Max Beckmann im dialogue Cecily Brown, Ella Kruglyanskaya, Dana Schutz (bel étage)
Max Beckmann’s Die Walküre (“The Valkyrie”) is exemplary of the dialogue this exhibition stages. One of the first works he painted after arriving in the United States in 1948, it depicts Beckmann’s first wife Minna Tube, who was an opera singer, as the lead in Wagner’s opera Die Walküre. The eponymous painting of a warrior opera singer was an emancipated portrait of a woman for the time.
United States-based artists Cecily Brown, Ella Kruglyanskaya and Dana Schutz, who have each been great admirers of Max Beckmann since the beginning of their careers, respond here to the work of that “most German of all painters,” as Beckmann was often called abroad. We are incredibly grateful to the institutional and private collection loans that have made this dialogue between Beckmann and three of the most exciting painters working today possible.
Shortly after his arrival in the United States, Max Beckmann wrote his “Letters to a Woman Painter”, which he delivered to the students of Stephens College in Missouri. Here, three women painters, two generations later, pen a response. This dialogue is particularly compelling as Beckmann’s influence is not overtly apparent in Brown, Kruglyanskaya and Schutz’s work and each approaches his oeuvre in ways as dramatically distinct as their own practices.
The exhibition is co-organized with Siegfried Gohr, the former Director of Cologne’s Ludwig Museum and curator of numerous institutional Max Beckmann exhibitions. A catalogue published by Snoeck Publishing with texts by Siegfried Gohr, Camila McHugh and Helene Hegemann and acknowledgements from Nicole Hackert will be released later this summer.
Cecily Brown takes Beckmann’s use of the color black, with which he started contouring his figures in the late 1920s, as the starting point for her works. Beckmann’s influence is present here in the brutal, almost hellish, atmosphere of her dark canvases. She calls them dark paintings for dark times. In her triptych Green Grow the Lilacs but Lavender’s Blue she returns to the format which Beckmann began using in Berlin in 1937 and continued in the United States, to realize his most ambitious pictorial projects. For both artists, the canvas becomes a stage where tragedy and comedy unfold, which the triptych as a typical altar-piece form facilitates. In a selection of Brown’s early sketches and watercolors on paper from 2012 she works directly from a handful of Beckmann triptychs held in American public collections, learning Beckmann’s figures in motion and making them her own.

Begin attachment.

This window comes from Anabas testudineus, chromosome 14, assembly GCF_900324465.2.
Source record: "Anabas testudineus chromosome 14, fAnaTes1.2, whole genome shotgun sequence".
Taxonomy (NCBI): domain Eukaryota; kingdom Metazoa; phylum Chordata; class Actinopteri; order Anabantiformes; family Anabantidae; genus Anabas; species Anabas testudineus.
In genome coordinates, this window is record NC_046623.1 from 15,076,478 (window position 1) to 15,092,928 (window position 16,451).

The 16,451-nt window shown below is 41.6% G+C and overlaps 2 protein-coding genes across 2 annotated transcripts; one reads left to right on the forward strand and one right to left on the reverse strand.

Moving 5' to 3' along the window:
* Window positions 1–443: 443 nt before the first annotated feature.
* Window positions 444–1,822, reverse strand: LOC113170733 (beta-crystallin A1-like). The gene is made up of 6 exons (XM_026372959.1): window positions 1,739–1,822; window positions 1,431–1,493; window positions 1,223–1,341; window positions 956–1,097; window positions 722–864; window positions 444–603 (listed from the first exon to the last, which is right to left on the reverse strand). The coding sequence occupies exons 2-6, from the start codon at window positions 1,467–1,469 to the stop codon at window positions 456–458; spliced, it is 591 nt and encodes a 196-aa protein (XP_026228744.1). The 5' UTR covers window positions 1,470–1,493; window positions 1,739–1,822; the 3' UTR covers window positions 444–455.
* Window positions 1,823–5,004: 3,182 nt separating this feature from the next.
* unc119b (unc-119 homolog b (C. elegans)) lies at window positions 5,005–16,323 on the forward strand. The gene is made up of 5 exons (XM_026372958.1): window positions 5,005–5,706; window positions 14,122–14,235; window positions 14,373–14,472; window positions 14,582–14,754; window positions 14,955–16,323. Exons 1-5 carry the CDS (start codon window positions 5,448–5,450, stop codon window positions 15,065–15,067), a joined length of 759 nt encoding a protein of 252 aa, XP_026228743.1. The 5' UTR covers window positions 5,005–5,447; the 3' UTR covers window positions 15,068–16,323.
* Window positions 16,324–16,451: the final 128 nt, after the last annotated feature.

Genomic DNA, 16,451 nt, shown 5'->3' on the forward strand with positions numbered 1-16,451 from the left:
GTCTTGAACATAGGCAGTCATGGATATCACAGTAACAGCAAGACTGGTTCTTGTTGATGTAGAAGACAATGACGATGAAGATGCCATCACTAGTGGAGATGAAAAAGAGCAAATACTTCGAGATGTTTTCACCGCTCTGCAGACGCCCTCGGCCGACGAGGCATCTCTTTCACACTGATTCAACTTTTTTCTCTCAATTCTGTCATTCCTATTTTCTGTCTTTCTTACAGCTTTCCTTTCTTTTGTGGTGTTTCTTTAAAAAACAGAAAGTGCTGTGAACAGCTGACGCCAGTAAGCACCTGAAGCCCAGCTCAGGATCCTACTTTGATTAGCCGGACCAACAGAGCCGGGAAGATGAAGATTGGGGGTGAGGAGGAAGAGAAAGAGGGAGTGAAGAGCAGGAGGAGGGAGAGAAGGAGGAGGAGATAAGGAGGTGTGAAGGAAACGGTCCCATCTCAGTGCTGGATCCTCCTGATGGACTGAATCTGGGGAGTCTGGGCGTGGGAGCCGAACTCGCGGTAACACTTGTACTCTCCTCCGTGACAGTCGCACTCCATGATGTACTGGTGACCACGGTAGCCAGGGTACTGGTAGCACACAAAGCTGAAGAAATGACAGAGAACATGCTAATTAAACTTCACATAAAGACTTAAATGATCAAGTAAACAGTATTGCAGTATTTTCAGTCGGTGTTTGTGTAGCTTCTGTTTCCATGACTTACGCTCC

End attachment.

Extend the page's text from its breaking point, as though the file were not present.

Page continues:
Ella Kruglyanskaya’s women exude vitality: the canvas, their clothes, their curves, can barely contain them. This tension, almost a threat of explosion, is also a characteristic of Beckmann’s later works. Her ladies sipping coffee, gaze askance, could be the revenants of Beckmann’s many bar and café scenes. Kruglyanskaya’s Art Wench, Brunette gussied up in a dirndl greets Beckmann’s many women – certainly the favourite subject of each – and the painter himself at the easel in his Self-portrait in green with green shirt. There is something just slightly off about her voluptuous women: they are caricatures that just barely slip out of their category. She flirts with bad taste, toes the line of cliché. Is she a feminist considering psychosocial female behaviour or a formalist addressing the history of painting? Both artists are drawn to the performativity of feminine self-presentation, but Kruglyanskaya raises questions of protagonism and projection. In a playful jab, she titles a work on paper, Outdated Fantasies.
Dana Schutz draws upon Beckmann’s strongly contoured figures in tight pictorial spaces to pile up the characters of her own comic-grotesque phantasmagoria. In Mid-Day, she brings a number of Beckmann’s recurrent motifs together to jostle in a crowded boat. We see direct reference to Beckmann’s Siesta, also on view in the exhibition, and to his triptych Temptation, held by the Bavarian State Painting Collection in Munich. Beckmann returned again and again to the theme of the crossing and forced departure, which sees renewed relevance in recent years. With her two portraits The Traveler and Woman with a Dog, she draws on a genre essential to Beckmann’s work. The artists also share a passion for printmaking and a selection of their etchings are on view.